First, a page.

Hellboy is celebrating 25 years this 2019, and that’s as auspicious a time as any to reboot the movie adaptations of the beloved character, brainchild of renowned comics creator Mike Mignola. Hellboy was originally part of Dark Horse Comics’ Legend imprint, which published creator- owned titles by big names in the comics industry. The cartoon show “Big Guy and Rusty the Boy Robot” and the two “Sin City” films are adaptations of comics from Legend. But Hellboy has had the most success at being translated to other media: three films (two by Oscar winner Guillermo del Toro), three TV or direct-to-video animated films, prose novels, video games, board games, card games, and numerous comics spin-offs.
The first two Hellboy films of Del Toro were received well enough, though didn’t exactly set the box office on fire. The second one, “The Golden Army,” made the fatal mistake of being released one week prior to the record-smashing “The Dark Knight,” which paved over all the competition and more-or-less ensured we weren’t going to see a sequel.
Instead we have a full reset, care of director Neil Marshall, who’s done some clever indie horror films like “Dog Soldiers” and “The Descent,” though may be best known for some standout “Game of Thrones” episodes like “Blackwater” and “The Watchers on the Wall,” which both featured visceral battle scenes and mayhem.
In a nutshell, Hellboy is a creature summoned by occult Nazi scientists to help them win World War II. Through the intervention of Allied forces, Professor Broom (Ian McShane) adopts the child creature and raises him as his own. Now an adult (played by “Stranger Things”’ David Harbour), he is an investigator of the paranormal working with his dad for a government bureau that specializes in the weird. In this film, an adaptation of the Hellboy volume “The Wild Hunt,” an evil immortal witch’s scattered body parts are collected to bring her back to full strength. Originally dispatched by King Arthur himself, she intends to exact vengeance on the world. Hellboy is tasked to assist M-11, the British equivalent of his organization, in stopping her.
“Hellboy” the film is, alas, not great. It’s got some strengths, but largely fails to really distinguish itself in a crowded field of comics adaptations. It plays things fairly broadly; you can feel them trying to appeal to a larger demographic, and a lack of specificity and a distinct voice results in a somewhat generic movie.
The introductory scene, for example, sets up the history of the baddie (played by Milla Jovovich) with a bunch of quick cuts and stylized violence, but doesn’t have much in the way of emotional impact. At times the style is too frenetic; it doesn’t really mesh well with the fantasy/horror aspects from which Hellboy originates. A somewhat humorous scene where Hellboy fights a couple of giants is played as if it was a series of long takes but the effects are inconsistent and the camera movement is a bit clunky, so you can tell how it was stitched together.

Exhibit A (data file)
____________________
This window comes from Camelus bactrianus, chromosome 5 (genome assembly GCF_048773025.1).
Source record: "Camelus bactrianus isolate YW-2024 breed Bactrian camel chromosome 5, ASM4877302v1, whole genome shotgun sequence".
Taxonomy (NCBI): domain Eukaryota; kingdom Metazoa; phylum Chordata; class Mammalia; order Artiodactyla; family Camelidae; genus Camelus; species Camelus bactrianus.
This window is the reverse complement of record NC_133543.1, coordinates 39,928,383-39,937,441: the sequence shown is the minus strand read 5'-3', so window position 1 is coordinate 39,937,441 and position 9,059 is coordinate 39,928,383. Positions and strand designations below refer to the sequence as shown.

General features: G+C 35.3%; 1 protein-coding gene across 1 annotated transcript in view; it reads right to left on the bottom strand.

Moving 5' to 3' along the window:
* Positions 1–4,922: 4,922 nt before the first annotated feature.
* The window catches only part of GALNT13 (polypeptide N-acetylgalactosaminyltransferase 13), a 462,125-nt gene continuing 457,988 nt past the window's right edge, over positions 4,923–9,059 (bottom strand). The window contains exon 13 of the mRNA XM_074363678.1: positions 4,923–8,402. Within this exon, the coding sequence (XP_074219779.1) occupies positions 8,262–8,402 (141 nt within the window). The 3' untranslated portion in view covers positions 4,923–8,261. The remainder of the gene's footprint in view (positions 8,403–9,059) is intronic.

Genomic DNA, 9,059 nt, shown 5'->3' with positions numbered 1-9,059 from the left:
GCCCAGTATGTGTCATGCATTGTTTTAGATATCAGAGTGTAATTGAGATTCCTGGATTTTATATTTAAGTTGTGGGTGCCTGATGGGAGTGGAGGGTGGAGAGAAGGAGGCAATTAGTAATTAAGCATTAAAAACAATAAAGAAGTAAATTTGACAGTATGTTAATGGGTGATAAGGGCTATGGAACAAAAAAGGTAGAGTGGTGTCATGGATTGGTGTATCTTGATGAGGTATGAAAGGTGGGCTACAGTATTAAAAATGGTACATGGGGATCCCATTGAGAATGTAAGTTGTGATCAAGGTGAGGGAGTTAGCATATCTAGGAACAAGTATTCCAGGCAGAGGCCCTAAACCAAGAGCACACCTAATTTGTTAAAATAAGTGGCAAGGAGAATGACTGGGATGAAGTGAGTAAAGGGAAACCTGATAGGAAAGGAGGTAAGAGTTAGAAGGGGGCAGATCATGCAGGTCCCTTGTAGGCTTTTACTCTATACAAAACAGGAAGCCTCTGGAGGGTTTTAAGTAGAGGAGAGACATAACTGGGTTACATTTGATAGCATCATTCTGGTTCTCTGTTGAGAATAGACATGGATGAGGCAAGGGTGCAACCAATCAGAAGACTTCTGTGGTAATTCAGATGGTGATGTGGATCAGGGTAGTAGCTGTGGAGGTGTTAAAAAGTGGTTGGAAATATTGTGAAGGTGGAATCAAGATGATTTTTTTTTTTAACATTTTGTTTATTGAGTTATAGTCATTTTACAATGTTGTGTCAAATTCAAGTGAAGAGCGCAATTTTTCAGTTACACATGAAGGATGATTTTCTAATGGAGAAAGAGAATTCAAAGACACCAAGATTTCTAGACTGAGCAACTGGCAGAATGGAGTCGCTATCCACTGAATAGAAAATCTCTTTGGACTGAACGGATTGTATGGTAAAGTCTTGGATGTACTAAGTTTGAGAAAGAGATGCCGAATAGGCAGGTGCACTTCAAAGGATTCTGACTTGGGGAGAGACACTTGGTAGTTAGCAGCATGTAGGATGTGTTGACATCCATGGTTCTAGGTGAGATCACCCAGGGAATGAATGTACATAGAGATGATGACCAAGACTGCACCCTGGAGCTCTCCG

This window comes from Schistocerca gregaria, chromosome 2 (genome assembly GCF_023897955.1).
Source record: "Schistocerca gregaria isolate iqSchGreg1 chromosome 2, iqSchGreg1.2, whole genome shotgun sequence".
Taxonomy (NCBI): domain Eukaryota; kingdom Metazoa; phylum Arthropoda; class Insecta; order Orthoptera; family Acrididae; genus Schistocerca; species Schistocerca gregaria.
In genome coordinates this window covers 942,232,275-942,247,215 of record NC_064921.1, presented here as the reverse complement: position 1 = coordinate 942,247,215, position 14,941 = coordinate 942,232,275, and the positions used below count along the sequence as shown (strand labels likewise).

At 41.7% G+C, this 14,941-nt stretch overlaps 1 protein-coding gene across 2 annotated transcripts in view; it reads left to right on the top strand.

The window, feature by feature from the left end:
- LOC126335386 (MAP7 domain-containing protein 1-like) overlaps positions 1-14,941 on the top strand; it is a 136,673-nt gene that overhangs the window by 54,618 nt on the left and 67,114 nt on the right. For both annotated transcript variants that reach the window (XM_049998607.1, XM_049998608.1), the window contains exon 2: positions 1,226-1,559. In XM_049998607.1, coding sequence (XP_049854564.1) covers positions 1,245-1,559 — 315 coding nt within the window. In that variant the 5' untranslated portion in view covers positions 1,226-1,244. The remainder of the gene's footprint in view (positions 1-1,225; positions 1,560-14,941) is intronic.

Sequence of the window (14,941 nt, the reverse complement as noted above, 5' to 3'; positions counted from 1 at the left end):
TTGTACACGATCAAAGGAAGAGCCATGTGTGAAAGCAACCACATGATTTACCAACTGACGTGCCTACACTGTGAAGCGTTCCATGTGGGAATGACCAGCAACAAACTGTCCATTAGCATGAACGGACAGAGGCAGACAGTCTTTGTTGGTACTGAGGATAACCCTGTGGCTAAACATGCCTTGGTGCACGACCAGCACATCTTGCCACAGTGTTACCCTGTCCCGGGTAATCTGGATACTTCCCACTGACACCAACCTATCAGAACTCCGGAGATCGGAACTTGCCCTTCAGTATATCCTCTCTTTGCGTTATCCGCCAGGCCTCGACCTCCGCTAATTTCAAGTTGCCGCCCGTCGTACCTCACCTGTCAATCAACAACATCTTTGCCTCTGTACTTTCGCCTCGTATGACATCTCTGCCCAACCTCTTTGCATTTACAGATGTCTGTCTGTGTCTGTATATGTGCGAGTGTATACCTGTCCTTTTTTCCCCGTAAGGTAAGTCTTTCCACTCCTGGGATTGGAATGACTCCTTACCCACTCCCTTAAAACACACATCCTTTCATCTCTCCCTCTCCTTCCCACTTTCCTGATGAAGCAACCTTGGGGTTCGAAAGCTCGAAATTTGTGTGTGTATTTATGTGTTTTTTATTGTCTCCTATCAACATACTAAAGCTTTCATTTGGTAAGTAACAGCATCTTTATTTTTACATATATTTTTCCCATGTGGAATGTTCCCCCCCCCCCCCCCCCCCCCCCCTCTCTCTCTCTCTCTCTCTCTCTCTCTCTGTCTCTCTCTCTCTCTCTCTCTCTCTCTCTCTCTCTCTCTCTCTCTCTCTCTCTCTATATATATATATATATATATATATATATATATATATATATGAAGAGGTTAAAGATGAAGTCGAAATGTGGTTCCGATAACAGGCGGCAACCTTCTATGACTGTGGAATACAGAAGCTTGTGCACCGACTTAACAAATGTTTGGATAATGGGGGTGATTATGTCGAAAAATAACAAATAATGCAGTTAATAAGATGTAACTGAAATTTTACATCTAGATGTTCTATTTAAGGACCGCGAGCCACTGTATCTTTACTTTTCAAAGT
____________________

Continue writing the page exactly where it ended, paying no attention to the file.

The dialogue doesn’t stand out, and some of the exposition is inelegant. The entirety of Hellboy’s team, Hellboy included, get flashbacks to explain their origin story. Jovovich makes a meal out of some purple prose, but perhaps this is intentional, to contrast sharply with Hellboy’s rejoinders. If so, those rejoinders and their delivery could’ve been stronger. The film revels unnecessarily in its R-rating; lots of swearing and dismemberment seems to shout “This is an intense Hellboy! You know… for adults!”
The worst offender is the music. Motley Crüe and Alice Cooper songs seem to take the lead, the score following in their wake, thrash guitars overcompensating at nearly every turn, then switching to orchestral for nonaction scenes. If anything, it’s those quieter moments that are missed. The downtime in the Del Toro films is where the characters got to shine, and Hellboy’s immaturity (though decades old, developmentally he’s kind of a teenager) got its spotlight. There isn’t much humor in this entry, which could’ve given some much-needed character to both in-story characters and the film itself.
There are aspects that could’ve been brought to the fore: Hellboy resisting everyone’s orders to kill all monsters, his strained relationship with his dad; these are stronger here than in Del Toro’s versions but don’t get fleshed out enough.
They’re even a little too eager to launch their universe: ending on a tease, there are an additional two scenes in the credits. Hellboy is a great character and a great world, with a wealth of great stories, and hopefully we’ll see more of them, but hopefully, they’ll be much stronger than this entry.